Body rigid, wings tucked in close – but not so close that he can’t steer himself – he dives toward the water at a break-neck speed, hitting almost 100 km per hour. Just as he is about to hit the water, Pete folds his wings, tight, against his body. He pierces the water; straight as an arrow, fast as a bullet, and makes his catch.

The first of the day.

He’ll continue fishing for the next 8 to 10 hours.

As he does so, a tiny logger weighing no more than 48 g, will continually track Pete’s position and with every dive, the temperature of the sea water.

Why equip birds with sensors?

The physical properties of the oceans, such as water temperature, play an important role in determining where organisms are found in the vastness of the oceans. Life tends to concentrate in regions where there are temperature changes, be that as waters get deeper or across large horizontal distances.

Sea surface temperatures also reveal vital information about the global climate system, as they help scientists understand how the oceans are connected to the atmosphere. The data are used in weather forecasts and simulations of how the Earth’s atmosphere changes over time.

By mounting light-weight loggers on diving mammals (it needn’t be only birds, seals and penguins are good candidates too), scientists can learn a lot from the animal’s behaviour, while at the same time collecting data about the physical properties of the oceans.

That is why a German research team, led by Stefan Garthe of the Research & Technology Centre (FTZ) at Kiel University, has been tagging and monitoring the behaviour of a colony of northern gannets breeding on the German island of Heligoland. As a top marine predator, changes in the foraging behaviour of gannets can indicate changes in food resources, often linked to variations in the marine environment.

Flying northern gannets with a Bird Solar GPS logger attached to the tail feathers. Photo: K. Borkenhagen. From Garthe S., et al. 2017.

Their work is part of a larger project called The Coastal Observing System for Northern and Arctic Seas, or COSYNA for short, which aims to better understand the complex interdisciplinary processes of northern seas and the Arctic coasts in a changing environment.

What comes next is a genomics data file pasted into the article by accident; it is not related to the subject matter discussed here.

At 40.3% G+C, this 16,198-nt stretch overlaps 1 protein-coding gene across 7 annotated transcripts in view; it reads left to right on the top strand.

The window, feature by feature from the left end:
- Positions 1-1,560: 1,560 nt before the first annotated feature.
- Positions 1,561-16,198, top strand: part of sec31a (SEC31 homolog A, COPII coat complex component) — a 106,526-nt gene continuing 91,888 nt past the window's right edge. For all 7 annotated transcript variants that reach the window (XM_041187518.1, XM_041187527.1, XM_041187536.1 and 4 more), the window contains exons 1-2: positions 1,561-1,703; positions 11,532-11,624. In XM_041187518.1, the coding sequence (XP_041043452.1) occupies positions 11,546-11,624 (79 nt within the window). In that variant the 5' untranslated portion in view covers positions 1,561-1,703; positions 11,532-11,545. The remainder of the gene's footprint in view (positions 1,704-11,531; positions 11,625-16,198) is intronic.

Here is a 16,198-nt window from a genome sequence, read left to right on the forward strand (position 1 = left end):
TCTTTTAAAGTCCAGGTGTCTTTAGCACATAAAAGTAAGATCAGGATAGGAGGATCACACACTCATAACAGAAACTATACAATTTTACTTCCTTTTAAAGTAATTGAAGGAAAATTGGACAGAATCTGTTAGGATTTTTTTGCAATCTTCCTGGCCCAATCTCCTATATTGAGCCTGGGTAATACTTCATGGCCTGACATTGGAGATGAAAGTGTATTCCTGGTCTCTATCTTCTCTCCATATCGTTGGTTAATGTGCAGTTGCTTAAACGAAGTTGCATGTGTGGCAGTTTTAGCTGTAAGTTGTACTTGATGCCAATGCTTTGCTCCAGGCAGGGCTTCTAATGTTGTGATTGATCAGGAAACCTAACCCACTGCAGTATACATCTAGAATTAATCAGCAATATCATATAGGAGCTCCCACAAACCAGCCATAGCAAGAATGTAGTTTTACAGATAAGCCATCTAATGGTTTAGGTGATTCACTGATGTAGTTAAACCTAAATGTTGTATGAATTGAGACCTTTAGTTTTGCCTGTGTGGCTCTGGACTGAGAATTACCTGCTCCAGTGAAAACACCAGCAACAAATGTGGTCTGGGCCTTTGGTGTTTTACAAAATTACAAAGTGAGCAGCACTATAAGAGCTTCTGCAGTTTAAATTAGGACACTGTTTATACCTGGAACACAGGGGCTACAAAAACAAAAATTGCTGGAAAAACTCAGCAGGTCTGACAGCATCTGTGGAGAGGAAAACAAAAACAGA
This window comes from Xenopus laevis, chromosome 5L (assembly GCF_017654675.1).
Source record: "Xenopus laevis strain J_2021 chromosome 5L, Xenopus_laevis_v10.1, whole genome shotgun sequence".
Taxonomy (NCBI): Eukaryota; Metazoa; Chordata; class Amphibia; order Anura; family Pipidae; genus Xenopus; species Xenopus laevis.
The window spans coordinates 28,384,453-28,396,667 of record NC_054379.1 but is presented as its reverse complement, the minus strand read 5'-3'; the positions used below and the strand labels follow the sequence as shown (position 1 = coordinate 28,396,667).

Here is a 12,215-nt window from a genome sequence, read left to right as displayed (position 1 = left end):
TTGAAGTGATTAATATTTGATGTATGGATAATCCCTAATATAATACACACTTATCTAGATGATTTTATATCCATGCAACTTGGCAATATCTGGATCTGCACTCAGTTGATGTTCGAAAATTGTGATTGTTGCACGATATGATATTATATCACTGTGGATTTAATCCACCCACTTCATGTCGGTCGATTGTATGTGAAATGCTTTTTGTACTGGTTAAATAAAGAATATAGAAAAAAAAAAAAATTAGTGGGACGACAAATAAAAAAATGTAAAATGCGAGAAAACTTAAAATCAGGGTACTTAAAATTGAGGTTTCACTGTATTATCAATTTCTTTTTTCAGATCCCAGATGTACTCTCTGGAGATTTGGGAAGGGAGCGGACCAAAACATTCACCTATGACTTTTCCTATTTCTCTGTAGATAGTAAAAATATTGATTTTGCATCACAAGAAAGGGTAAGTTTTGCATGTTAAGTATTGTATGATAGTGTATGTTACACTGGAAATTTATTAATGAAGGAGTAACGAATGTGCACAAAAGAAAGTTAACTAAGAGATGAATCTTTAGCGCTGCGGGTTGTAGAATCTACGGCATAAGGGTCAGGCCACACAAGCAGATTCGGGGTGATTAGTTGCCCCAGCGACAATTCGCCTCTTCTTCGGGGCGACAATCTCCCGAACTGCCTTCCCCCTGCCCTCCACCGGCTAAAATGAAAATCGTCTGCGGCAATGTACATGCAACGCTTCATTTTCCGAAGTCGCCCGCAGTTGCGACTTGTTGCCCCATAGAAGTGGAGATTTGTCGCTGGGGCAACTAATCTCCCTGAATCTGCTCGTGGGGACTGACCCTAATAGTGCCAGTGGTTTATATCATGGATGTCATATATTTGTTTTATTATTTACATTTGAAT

The German Bight

The waters of the northern seas and Arctic coasts are governed by a large range of natural processes and variables, such as wind, sea surface temperature and tides. In addition, the North Sea in particular, is heavily used for human activities: from shipping, to tourism, through to exploitation (and exploration) of food resources, energy and raw materials – making it of huge economic value and importance.

But it is precisely this heavy human activity which is contributing to change and disruptions in the region. Scientists know that the biochemistry, food webs, ecosystems and species of the North Sea are being altered. However, the causes of the change aren’t well quantified or understood and their consequences poorly defined. This means mitigating and adapting to the changes is proving hard for scientists and policy-makers alike.

Where progress and nature collide

In an area so heavily influenced by anthropogenic activities, it’s not unlikely that observed changes to the properties of the waters of the North Sea and the German Bight (where Heligoland is located) are driven, to some extent, by human actions.

Since 2008, 12 offshore wind farms have become operational in the German Bight and a further five are under construction; 15 more have been given building consent too. However, what impact (if any) wind farms have on seabirds is a hotly debated topic. Their effect on the hydrodynamics, biogeochemistry and biology of the North Sea is also poorly understood.

To unravel some of these questions, Garthe and his team tracked the movements of three individual gannets near existing wind farms in the North Sea. To find out their exact position, a GPS (mounted on the bird’s tail) was used and the flight tracks plotted on a map which also displayed the wind farms of the German Bight.

Overlap of flight patterns for the three northern gannets shown with the locations of wind farms in the German Bight. From Garthe S., et al. 2017.